By way of example, a fin structure can be located over a layer of silicon dioxide, thereby achieving an SOI structure. Conventional FinFET SOI devices have been found to have a number of advantages over devices formed using semiconductor substrate construction, including better isolation between devices, reduced leakage current, reduced latch-up between CMOS elements, reduced chip capacitance, and reduction or elimination of short channel coupling between source and drain regions. While the conventional FinFET SOI devices provide advantages over MOSFETs formed on bulk semiconductor substrates due to its SOI construction, some fundamental characteristics of the FinFET, such as carrier mobility, are the same as those of other MOSFETs because the FinFET source, drain and channel regions are typically made from conventional bulk MOSFET semiconductor materials (e.g., silicon).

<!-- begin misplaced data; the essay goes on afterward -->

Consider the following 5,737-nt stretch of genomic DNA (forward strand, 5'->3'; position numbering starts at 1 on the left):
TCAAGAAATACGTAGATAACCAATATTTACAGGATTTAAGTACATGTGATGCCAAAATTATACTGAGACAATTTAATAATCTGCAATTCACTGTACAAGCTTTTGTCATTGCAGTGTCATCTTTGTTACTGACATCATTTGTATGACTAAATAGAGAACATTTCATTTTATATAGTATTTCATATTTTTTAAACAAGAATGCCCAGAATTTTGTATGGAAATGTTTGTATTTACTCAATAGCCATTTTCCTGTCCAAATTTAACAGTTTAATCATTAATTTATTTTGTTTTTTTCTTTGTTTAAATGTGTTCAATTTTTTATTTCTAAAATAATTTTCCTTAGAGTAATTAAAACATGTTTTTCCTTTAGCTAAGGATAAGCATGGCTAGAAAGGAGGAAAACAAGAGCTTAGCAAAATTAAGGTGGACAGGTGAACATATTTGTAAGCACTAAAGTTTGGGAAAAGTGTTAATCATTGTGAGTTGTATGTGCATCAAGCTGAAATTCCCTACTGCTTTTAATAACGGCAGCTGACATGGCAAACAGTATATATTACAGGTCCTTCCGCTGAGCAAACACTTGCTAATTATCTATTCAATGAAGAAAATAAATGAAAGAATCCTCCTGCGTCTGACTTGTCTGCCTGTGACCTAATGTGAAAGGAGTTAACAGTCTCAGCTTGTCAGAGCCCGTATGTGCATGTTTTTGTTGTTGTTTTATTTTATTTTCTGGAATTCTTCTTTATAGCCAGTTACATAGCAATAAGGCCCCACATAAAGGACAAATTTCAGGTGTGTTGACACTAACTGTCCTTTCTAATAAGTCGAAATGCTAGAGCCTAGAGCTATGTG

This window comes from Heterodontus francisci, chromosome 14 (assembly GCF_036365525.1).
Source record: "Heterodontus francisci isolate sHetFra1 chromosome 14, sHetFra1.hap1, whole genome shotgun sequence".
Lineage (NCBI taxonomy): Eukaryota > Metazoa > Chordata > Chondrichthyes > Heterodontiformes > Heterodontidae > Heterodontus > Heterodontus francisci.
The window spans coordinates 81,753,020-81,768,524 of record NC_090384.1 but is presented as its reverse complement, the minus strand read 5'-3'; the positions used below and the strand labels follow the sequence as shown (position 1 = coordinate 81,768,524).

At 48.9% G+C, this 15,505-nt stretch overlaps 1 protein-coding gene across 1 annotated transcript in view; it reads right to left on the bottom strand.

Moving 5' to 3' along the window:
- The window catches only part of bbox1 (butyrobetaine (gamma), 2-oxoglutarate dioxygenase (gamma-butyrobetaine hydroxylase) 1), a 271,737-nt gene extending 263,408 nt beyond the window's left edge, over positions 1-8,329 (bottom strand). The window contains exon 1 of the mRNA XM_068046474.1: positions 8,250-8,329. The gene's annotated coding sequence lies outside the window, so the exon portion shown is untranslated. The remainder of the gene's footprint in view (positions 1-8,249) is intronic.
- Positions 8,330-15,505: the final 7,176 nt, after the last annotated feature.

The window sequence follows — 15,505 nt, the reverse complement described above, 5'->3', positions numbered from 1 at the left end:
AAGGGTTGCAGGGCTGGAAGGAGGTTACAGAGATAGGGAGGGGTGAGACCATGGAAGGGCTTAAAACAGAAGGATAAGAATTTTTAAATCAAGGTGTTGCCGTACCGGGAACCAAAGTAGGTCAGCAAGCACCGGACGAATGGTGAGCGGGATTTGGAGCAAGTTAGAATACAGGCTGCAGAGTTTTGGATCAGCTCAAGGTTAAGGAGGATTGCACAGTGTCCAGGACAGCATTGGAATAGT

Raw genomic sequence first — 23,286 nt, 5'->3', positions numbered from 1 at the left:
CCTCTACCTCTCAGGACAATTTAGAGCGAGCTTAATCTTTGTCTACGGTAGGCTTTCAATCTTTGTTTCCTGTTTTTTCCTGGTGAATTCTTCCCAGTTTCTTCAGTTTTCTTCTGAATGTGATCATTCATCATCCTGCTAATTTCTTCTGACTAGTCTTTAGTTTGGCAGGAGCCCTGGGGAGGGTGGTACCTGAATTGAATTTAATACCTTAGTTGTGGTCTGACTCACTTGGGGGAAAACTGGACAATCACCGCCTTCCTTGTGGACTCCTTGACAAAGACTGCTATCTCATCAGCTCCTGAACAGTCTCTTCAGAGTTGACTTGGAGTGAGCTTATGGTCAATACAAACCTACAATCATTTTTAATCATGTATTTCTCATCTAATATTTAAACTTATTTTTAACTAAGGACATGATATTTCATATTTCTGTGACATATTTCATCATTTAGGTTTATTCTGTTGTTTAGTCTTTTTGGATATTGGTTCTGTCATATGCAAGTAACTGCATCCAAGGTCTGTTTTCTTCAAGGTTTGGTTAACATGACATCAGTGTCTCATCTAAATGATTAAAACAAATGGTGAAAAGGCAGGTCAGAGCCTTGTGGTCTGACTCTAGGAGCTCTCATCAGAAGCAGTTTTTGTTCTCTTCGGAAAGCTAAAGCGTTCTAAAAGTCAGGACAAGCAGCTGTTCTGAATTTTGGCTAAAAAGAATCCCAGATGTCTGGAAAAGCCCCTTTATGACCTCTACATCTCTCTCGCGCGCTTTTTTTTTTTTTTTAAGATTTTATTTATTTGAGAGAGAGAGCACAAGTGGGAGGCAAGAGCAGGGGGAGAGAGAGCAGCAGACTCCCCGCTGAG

The fin structure of FinFET SOI devices can be located below several different layers, including a photoresist layer, a bottom anti-reflective coating (BARC) layer, and a polysilicon layer. Various problems can exist with such a configuration. The photoresist layer may be thinner over the fin structure. In contrast, the polysilicon layer may be very thick at the edge of the fin structure. The BARC may be thick at the edge of the fin structure. Such a configuration leads to large over-etch requirements for the BARC layer and the polysilicon layer. Such requirements increase the size of the transistor.